Thanks for sharing


Luc

Hi,
sorry, I'm not the guy, but enclosing a photo of what's left of the set up:
you can see a spark gap, the ignition coil and the tuning coil from the radio, also the cap.
I removed the actual light bulb holder and you can see Arduino on its spot, for another project.
Regards

Offline gotoluc

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Re: Shorting a tuned L/C circuit
« Reply #6 on: July 27, 2016, 11:41:09 PM »
Thanks for the pic


Can you get it working again and do some pin and pout measurements?


Thanks for sharing


Luc


Free Energy | searching for free energy and discussing free energy

Re: Shorting a tuned L/C circuit
« Reply #6 on: July 27, 2016, 11:41:09 PM »
Sponsored links:




Offline telecom

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Re: Shorting a tuned L/C circuit
« Reply #7 on: July 27, 2016, 11:53:17 PM »
Thanks for the pic


Can you get it working again and do some pin and pout measurements?


Thanks for sharing


Luc

I was thinking about it, but again, how to deal with the telephone problems in the building?
I'm still wondering how far the emf field from the sparks will penetrate - never expected for it to be
that effective!
If you wish, I will attach the bulb holder and ship it over to you for testing.
It actually works very reliably.
Alex

Offline gotoluc

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Re: Shorting a tuned L/C circuit
« Reply #8 on: July 28, 2016, 07:52:27 PM »
I was thinking about it, but again, how to deal with the telephone problems in the building?
I'm still wondering how far the emf field from the sparks will penetrate - never expected for it to be
that effective!
If you wish, I will attach the bulb holder and ship it over to you for testing.
It actually works very reliably.
Alex


Hi Alex,
that's a kind offer to be ready to ship it out.
Would it be complete or would it need some components added to make it work?


Thanks for the offer


Luc

Offline telecom

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Re: Shorting a tuned L/C circuit
« Reply #9 on: July 28, 2016, 08:19:52 PM »
Hi Luc,
you will need something to drive the ignition coil - like an interrupter or similar.
I used a 555 based input, if you don't have one, I can try looking for it here as well.
Regards
Alex

Free Energy | searching for free energy and discussing free energy

Re: Shorting a tuned L/C circuit
« Reply #9 on: July 28, 2016, 08:19:52 PM »
Sponsored links:




Offline gotoluc

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Re: Shorting a tuned L/C circuit
« Reply #10 on: July 31, 2016, 12:14:44 AM »
Hi Alex,


I sent you a PM, did you receive it?


Thanks


Luc

Offline telecom

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Re: Shorting a tuned L/C circuit
« Reply #11 on: August 02, 2016, 06:24:50 AM »
Yes, just got it - was in a place w/o Internet.
Regards


Offline joellagace

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Re: Shorting a tuned L/C circuit
« Reply #12 on: November 24, 2016, 04:08:38 PM »
Sorry all for the late reply.  The post did not show up and I thought I did something wrong.
I did some more experimenting and have made better contraptions since. Here is one of my early experiments. Part one of the circuit. It was a very sloppy and my apologizes, I don't have a lab to work with! Just a tiny apartment.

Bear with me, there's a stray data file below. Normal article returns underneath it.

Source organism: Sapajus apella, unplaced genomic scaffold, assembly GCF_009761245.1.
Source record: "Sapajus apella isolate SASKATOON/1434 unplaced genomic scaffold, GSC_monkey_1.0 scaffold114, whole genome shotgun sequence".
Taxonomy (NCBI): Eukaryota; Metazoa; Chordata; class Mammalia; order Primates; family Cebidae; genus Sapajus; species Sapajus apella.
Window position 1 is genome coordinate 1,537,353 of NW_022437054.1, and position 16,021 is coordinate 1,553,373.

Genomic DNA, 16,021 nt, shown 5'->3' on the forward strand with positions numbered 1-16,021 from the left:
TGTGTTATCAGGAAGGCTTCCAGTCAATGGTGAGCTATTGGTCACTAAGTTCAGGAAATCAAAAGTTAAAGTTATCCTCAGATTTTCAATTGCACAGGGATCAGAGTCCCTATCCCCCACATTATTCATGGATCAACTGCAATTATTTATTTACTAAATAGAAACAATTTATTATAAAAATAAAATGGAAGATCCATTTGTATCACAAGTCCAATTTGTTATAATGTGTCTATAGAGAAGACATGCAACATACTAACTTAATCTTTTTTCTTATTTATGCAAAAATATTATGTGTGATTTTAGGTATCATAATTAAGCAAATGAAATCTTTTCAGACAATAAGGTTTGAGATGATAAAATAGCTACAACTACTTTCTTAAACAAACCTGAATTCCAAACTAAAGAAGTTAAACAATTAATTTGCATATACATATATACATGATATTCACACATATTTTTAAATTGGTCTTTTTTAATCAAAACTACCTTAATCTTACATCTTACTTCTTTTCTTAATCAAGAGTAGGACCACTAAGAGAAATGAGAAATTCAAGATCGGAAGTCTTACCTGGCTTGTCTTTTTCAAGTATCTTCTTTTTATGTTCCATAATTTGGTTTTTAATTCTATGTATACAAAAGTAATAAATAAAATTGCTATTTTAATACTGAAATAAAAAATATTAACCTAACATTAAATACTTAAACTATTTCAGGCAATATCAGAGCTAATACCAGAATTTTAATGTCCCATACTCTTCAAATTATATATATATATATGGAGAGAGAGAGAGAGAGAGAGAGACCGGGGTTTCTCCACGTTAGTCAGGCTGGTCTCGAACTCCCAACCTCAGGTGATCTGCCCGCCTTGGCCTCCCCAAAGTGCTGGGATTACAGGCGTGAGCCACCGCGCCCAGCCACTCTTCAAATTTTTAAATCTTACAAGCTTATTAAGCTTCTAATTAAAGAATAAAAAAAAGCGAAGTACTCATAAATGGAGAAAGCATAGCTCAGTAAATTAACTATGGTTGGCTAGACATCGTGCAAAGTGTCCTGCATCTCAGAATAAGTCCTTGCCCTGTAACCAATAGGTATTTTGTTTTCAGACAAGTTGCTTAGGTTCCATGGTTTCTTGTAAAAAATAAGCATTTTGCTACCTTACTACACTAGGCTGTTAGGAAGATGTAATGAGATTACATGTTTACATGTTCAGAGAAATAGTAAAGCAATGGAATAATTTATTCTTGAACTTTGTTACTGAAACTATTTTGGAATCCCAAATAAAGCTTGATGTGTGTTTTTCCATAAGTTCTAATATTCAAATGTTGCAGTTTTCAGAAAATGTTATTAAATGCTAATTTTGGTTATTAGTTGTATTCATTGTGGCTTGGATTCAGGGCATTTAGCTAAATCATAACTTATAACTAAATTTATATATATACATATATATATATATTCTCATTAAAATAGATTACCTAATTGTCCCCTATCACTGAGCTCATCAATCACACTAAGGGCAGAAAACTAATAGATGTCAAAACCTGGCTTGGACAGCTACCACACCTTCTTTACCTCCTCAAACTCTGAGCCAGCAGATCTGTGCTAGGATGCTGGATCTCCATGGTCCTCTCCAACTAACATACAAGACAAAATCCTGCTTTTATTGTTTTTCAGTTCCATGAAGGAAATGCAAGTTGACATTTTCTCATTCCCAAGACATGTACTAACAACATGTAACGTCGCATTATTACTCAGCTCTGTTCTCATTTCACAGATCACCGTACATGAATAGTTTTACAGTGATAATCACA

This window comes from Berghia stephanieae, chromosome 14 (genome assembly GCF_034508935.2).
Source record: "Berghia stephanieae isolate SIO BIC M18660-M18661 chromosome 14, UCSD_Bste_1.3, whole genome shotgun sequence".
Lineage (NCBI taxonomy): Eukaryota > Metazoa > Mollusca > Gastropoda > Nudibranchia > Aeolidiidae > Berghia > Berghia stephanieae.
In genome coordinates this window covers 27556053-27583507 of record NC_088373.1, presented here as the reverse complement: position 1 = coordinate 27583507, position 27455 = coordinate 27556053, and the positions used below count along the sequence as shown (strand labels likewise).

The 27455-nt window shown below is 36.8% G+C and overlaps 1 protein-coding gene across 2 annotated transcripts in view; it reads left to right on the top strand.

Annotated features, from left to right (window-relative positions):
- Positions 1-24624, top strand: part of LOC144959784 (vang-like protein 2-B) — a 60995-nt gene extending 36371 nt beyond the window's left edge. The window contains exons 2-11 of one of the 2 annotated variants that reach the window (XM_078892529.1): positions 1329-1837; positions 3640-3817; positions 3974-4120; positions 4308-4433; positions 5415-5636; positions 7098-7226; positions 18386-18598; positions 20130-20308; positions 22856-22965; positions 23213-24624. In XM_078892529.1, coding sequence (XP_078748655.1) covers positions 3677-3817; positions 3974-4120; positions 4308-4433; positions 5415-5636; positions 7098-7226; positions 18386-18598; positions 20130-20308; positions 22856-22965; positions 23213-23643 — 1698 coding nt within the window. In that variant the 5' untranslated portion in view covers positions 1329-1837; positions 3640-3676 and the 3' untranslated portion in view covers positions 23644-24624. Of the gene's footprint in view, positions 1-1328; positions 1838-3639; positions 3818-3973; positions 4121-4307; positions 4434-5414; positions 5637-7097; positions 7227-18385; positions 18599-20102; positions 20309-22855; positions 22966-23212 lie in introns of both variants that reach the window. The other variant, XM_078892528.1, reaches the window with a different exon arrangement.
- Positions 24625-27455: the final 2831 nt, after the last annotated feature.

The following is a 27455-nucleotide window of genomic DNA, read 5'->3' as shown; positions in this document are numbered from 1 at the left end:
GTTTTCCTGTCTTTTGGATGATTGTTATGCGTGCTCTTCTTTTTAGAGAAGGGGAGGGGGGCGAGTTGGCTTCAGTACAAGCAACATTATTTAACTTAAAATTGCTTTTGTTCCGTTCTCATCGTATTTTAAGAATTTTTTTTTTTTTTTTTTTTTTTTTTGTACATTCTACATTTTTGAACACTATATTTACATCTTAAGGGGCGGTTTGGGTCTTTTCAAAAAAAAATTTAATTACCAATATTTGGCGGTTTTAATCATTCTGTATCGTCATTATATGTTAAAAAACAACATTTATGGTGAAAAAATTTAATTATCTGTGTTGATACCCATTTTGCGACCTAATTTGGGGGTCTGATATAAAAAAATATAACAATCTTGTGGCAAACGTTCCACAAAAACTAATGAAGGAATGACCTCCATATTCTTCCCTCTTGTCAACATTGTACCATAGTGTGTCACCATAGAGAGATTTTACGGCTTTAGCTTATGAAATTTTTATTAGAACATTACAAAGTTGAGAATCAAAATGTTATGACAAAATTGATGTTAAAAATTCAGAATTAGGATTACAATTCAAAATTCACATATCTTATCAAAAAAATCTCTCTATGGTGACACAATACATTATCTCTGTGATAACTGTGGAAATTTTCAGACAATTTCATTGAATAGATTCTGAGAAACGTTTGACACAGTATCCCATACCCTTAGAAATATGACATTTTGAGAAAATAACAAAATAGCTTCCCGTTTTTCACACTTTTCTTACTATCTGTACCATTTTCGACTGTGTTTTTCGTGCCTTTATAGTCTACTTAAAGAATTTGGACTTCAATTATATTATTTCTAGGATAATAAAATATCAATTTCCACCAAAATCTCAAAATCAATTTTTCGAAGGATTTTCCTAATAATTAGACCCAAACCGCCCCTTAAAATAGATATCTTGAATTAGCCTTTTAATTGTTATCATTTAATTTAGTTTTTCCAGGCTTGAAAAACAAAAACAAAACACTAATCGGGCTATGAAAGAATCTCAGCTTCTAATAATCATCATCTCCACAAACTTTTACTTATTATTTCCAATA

Step 1 - Getting usable power
http://radiogaga.ga/Joellagace/extracting-free-energy-from-the-air/

To explain the video, I got an Coax acting as electret and "antenna" Hanging horizontally 100 feet out the window supported at the other end to trees.

First thing I did was try and rectify what ever induced voltage to coax got from the ambient. The meter then showed a fluctuation of around 0-1 volts.  I was not even able to drive an LED with this power as is. Perhaps with a spark gap Assembly and intermittent discharges into a storing capacitor This one its own would charge over time but, This was not my goal.

How ever, Using the shield part of the coax as inducer feeding this into a tuned L/C circuit very much like how ham radio operators bring tiny HF antennas into resonance. Making the antenna act as if it was a huge 1/4. I did the same thing with this. My idea was I wanted to build a tuned L/C circuit at 60hz and couple into that. Even if just a few watts. Would be interesting! But with the equipment I had at the time, I was only able to bring this tuned L/C circuit to resonate at the 4th harmonic of 60hz. I don't understand that strange capacitor assembly. How this configuration effected the resonating frequency? I just kept adding more and more capacitors like this and the L/C meter kept showing a drop in frequency, Along with using the huge secondary of an old Tesla coil project, This thing was resonating to some nearby "Dirty" digital switching AC to DC power supply producing plenty of harmonics? Anyhow. I was then able to pull in a good solid 25 volts once rectified to DC. This was able to light an LED.

Step two (Extracting watts)  I am still working on. I need to short out this tuned L/C at the same rate as the incoming signal. I'm not sure what method works best.  Perhaps a digital switch controlled by some IC super low voltage IC enough to drive a "Shorting" relay across the tuned L/C, With some low wingdings very low resistance pick up coils, That will extract these "Shorts" Where would this extra low voltage high current go after? Who knows..... Maybe rectify it and charge DC electronics? Run an AC inverter on the DC side to run all your higher wattage 110 Volts AC device needs?


Here is a link to my video, This was early experiment of part one. I done much better since :) Anyone who can fill in some voids here please feel free to comment. Even advice on making it work better if you got some! :) Thanks

http://radiogaga.ga/Joellagace/extracting-free-energy-from-the-air/

Offline telecom

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Re: Shorting a tuned L/C circuit
« Reply #13 on: November 25, 2016, 02:33:27 AM »
Hi Joel,
great work!
You can try automotive ignition coil as a step down transformer.
Just an idea.

Free Energy | searching for free energy and discussing free energy